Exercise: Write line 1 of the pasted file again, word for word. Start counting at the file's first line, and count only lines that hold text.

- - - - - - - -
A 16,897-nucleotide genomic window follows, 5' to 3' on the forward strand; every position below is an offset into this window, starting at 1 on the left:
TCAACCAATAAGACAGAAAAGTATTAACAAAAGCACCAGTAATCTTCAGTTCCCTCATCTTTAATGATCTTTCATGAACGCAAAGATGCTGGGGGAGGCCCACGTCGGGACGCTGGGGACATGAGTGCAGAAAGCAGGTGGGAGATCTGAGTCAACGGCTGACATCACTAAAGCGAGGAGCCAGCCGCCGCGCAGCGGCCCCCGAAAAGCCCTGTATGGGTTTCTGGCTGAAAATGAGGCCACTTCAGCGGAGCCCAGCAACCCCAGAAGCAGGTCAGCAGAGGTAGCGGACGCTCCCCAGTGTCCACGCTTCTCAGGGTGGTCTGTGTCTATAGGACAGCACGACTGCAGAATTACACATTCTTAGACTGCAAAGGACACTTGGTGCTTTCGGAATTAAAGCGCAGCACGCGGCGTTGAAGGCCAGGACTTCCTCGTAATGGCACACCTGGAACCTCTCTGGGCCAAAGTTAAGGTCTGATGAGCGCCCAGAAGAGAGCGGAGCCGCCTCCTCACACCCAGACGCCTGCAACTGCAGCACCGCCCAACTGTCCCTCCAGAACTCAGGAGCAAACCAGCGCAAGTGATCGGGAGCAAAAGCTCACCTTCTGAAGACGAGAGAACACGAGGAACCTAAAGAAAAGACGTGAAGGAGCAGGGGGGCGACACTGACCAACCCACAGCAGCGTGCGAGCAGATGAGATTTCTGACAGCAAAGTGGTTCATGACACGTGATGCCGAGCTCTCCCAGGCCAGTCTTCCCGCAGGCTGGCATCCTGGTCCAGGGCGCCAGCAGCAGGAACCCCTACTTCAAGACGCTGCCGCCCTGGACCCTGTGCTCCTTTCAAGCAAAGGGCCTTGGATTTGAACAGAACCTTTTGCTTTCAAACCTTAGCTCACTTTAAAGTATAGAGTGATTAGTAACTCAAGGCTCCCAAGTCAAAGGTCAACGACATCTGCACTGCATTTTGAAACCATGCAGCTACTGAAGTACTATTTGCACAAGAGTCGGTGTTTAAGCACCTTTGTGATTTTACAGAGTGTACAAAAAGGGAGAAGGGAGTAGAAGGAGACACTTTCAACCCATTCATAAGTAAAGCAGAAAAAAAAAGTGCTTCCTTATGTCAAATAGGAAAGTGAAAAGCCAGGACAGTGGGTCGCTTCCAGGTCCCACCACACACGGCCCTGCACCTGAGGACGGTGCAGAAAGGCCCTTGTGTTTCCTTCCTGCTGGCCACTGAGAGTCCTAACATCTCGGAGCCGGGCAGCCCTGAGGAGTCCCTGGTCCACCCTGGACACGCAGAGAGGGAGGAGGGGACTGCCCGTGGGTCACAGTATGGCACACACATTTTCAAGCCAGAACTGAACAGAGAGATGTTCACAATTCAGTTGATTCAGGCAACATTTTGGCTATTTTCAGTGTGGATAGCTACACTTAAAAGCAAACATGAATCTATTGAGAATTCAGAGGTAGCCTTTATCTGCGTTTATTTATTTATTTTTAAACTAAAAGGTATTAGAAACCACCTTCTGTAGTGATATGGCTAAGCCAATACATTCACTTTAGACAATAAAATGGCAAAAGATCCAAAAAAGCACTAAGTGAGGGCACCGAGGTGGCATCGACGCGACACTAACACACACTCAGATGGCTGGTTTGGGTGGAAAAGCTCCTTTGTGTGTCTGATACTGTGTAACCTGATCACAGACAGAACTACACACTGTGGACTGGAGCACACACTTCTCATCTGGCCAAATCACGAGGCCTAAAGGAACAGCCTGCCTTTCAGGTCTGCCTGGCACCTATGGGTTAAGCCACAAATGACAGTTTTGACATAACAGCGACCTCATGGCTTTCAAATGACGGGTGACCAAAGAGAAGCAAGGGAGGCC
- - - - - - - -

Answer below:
A 16,897-nucleotide genomic window follows, 5' to 3' on the forward strand; every position below is an offset into this window, starting at 1 on the left: